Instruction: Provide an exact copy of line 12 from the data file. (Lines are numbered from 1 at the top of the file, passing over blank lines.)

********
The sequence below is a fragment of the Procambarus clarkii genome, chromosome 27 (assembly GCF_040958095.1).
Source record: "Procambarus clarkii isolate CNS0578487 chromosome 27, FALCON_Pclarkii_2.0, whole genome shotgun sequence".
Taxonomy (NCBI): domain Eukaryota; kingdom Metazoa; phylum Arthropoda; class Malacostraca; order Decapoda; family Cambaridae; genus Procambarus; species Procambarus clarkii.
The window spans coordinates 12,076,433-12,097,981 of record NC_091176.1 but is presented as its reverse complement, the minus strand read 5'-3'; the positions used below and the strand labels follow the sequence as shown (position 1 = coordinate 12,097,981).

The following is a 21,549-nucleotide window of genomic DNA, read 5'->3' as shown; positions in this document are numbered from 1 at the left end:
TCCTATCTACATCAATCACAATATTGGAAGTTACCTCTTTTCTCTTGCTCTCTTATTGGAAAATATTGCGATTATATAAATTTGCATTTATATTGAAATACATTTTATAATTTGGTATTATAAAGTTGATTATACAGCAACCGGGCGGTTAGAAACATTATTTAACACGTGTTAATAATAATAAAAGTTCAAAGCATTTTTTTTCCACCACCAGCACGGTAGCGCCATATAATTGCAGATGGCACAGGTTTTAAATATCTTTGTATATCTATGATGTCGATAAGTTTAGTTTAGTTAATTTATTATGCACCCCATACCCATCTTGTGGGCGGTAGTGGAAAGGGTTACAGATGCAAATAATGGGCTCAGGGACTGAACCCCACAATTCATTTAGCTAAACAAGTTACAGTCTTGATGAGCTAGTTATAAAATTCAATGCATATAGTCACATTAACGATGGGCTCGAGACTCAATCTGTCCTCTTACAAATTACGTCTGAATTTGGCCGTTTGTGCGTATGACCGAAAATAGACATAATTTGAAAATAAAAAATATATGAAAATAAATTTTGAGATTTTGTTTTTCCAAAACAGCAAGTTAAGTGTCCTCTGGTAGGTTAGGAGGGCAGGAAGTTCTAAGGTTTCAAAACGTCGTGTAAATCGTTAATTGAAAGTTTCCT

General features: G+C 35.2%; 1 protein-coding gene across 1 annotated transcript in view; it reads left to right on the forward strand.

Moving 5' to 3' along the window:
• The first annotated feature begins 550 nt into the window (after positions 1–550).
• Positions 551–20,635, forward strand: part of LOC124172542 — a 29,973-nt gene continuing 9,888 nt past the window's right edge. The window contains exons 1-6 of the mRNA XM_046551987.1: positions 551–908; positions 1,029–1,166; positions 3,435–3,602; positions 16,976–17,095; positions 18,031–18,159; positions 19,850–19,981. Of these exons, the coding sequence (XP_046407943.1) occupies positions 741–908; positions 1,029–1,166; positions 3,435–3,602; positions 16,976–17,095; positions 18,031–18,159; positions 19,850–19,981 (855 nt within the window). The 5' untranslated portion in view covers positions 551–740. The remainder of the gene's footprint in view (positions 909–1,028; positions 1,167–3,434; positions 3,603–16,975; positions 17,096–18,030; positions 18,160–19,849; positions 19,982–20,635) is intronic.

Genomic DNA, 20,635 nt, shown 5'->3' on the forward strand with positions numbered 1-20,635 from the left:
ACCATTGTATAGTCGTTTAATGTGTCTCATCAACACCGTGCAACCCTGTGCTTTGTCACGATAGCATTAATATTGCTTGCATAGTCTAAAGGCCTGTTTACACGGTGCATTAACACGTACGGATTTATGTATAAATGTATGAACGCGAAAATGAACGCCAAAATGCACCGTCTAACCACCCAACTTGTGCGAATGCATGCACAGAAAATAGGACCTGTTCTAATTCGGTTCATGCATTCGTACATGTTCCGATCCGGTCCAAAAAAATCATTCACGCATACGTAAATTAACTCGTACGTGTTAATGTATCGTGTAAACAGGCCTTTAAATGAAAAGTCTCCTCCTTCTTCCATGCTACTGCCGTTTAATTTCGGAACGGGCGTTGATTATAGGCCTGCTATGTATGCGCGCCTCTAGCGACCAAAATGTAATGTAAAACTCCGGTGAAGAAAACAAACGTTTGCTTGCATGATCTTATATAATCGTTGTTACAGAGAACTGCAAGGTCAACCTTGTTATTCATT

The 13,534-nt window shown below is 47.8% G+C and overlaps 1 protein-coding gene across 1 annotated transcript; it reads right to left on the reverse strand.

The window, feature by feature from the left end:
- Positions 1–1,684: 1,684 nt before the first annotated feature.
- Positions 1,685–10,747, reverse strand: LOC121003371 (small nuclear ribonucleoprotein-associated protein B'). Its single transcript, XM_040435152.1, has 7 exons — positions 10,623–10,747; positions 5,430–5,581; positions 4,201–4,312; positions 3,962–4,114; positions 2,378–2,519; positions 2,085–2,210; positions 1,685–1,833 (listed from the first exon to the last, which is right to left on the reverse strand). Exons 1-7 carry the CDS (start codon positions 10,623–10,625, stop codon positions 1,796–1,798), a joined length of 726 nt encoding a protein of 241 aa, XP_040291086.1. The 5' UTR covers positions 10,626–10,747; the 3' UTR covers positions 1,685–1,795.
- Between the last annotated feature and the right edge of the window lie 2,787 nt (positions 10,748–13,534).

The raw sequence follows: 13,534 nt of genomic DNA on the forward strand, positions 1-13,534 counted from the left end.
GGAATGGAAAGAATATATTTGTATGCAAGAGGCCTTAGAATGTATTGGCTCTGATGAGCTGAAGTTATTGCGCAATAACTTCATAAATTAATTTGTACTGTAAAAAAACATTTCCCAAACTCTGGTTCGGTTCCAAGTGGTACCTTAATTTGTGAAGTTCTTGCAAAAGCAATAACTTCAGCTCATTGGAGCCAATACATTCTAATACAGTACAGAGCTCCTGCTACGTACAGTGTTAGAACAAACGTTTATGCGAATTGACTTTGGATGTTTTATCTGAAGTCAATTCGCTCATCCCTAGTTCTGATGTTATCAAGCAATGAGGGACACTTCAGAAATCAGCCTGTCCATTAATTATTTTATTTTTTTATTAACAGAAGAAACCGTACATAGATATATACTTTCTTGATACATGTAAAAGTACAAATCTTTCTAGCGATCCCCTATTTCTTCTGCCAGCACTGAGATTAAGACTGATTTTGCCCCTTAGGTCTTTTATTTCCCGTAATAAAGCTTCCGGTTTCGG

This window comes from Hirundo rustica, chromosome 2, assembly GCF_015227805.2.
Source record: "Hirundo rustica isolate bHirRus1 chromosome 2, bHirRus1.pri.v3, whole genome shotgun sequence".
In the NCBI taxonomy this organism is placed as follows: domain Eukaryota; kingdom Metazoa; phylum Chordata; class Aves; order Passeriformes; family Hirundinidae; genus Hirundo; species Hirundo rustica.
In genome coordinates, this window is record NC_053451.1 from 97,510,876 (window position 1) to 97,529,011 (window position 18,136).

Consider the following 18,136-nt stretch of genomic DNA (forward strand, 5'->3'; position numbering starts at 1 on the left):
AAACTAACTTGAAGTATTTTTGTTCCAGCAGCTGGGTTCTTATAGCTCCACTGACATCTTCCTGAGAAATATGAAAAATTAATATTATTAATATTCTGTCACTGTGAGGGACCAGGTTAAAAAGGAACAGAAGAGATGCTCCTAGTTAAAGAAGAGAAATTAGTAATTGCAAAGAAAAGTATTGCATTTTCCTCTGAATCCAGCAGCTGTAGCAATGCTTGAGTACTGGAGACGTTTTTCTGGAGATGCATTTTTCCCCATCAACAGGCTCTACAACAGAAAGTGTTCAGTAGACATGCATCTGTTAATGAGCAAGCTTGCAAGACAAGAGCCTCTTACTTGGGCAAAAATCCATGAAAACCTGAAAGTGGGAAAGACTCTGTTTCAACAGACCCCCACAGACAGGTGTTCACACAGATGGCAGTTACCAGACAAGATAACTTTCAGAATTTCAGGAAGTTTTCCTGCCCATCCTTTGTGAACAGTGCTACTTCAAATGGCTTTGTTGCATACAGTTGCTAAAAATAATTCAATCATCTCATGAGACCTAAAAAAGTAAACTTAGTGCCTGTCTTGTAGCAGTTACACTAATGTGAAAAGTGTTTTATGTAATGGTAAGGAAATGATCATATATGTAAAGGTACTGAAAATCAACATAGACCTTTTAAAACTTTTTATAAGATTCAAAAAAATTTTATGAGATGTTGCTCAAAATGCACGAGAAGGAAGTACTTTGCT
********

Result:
ACCATTGTATAGTCGTTTAATGTGTCTCATCAACACCGTGCAACCCTGTGCTTTGTCACGATAGCATTAATATTGCTTGCATAGTCTAAAGGCCTGTTTACACGGTGCATTAACACGTACGGATTTATGTATAAATGTATGAACGCGAAAATGAACGCCAAAATGCACCGTCTAACCACCCAACTTGTGCGAATGCATGCACAGAAAATAGGACCTGTTCTAATTCGGTTCATGCATTCGTACATGTTCCGATCCGGTCCAAAAAAATCATTCACGCATACGTAAATTAACTCGTACGTGTTAATGTATCGTGTAAACAGGCCTTTAAATGAAAAGTCTCCTCCTTCTTCCATGCTACTGCCGTTTAATTTCGGAACGGGCGTTGATTATAGGCCTGCTATGTATGCGCGCCTCTAGCGACCAAAATGTAATGTAAAACTCCGGTGAAGAAAACAAACGTTTGCTTGCATGATCTTATATAATCGTTGTTACAGAGAACTGCAAGGTCAACCTTGTTATTCATT